Team Sardes

Overall Objectives
Scientific Foundations
Application Domains
New Results
Contracts and Grants with Industry
Other Grants and Activities

Section: New Results

System support

Participants : Renaud Lachaize, Vivien Quéma, Alan Schmitt, Jean-Bernard Stefani, Fabien Gaud, Sylvain Geneves, Willy Malvaud, Alessio Pace, Quentin Sabah, Valerio Schiavoni.

Support for event-based programming in multicore systems

Many high-performance communicating systems are designed using the event-driven paradigm. As multicore platforms are now pervasive, it becomes crucial for such systems to take advantage of the available hardware parallelism. Event-coloring is a promising approach in this regard. First, it allows programmers to simply and progressively inject support for the safe, parallel execution of multiple event handlers through the use of annotations. Second, it relies on a workstealing algorithm to dynamically balance the execution of event handlers on the available cores. We have studied the impact of the workstealing algorithm on the overall system performance. We have showed that the only existing workstealing algorithm designed for event-coloring runtimes is not always efficient: for instance, it causes a 33% performance degradation on a Web server. We have introduced several enhancements to improve the workstealing behavior. An evaluation using both microbenchmarks and real applications, a Web server and the Secure File Server (SFS), shows that our system consistently outperforms a state-of-the-art runtime (Libasync-smp), with or without workstealing. In particular, our new workstealing improves performance by up to +25% compared to Libasync-smp without workstealing and by up to +73% compared to the Libasync-smp workstealing algorithm, in the Web server case. This work is described in the research report [47] .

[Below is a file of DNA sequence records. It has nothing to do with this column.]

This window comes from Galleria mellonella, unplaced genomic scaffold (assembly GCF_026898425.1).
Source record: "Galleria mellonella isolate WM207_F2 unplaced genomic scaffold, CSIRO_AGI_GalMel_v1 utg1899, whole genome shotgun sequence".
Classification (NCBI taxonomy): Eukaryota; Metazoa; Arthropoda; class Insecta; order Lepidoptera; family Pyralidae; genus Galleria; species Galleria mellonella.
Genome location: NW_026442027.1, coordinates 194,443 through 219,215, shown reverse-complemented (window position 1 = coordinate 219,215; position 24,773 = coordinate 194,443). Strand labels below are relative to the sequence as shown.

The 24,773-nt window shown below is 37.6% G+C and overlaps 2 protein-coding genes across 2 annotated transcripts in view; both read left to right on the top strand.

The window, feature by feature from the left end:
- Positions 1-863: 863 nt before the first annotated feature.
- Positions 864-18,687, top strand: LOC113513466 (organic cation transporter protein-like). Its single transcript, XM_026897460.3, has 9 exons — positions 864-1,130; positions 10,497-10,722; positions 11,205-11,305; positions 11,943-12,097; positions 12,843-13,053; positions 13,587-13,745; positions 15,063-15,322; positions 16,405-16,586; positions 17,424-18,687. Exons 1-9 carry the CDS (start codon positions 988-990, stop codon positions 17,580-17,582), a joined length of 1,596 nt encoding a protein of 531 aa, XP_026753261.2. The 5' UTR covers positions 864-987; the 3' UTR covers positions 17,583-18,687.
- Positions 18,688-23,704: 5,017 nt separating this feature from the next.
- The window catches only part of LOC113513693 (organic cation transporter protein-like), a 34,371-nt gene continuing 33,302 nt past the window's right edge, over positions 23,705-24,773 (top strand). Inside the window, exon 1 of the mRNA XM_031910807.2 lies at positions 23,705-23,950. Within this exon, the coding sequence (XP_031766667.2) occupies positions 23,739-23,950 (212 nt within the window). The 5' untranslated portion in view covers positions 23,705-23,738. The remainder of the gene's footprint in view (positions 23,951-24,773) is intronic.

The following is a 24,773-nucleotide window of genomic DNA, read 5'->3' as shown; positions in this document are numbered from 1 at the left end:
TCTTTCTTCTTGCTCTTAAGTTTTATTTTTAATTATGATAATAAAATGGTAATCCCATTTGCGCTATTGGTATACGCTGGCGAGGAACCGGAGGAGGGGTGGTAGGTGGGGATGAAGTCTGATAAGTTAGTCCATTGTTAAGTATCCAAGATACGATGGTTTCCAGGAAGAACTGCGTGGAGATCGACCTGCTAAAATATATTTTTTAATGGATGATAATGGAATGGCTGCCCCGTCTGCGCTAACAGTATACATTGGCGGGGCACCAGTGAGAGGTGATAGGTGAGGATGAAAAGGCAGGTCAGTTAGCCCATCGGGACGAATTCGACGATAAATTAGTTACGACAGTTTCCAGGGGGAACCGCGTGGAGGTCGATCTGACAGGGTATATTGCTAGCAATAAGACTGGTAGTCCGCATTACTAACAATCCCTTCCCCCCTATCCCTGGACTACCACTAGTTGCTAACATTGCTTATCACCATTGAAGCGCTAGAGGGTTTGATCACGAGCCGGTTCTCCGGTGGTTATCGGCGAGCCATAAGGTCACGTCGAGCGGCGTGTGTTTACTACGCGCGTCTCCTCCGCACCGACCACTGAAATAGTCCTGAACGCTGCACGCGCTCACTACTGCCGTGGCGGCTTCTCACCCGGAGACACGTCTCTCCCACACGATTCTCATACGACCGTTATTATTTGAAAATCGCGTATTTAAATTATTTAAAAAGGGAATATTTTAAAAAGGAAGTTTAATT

Gossip-based protocols

Gossip-based information dissemination protocols are considered easy to deploy, scalable and resilient to network dynamics. They are also considered highly ßexible, namely tunable at will to increase their robustness and adapt to churn. So far however, they have mainly been evaluated through simulation, very often assuming ideal settings. In collaboration with Rachid Guerroui's group at EPFL and the INRIA ASAP team, we have developed variants of gossip protocols better suited to real-world settings. We have obtained results in two directions:


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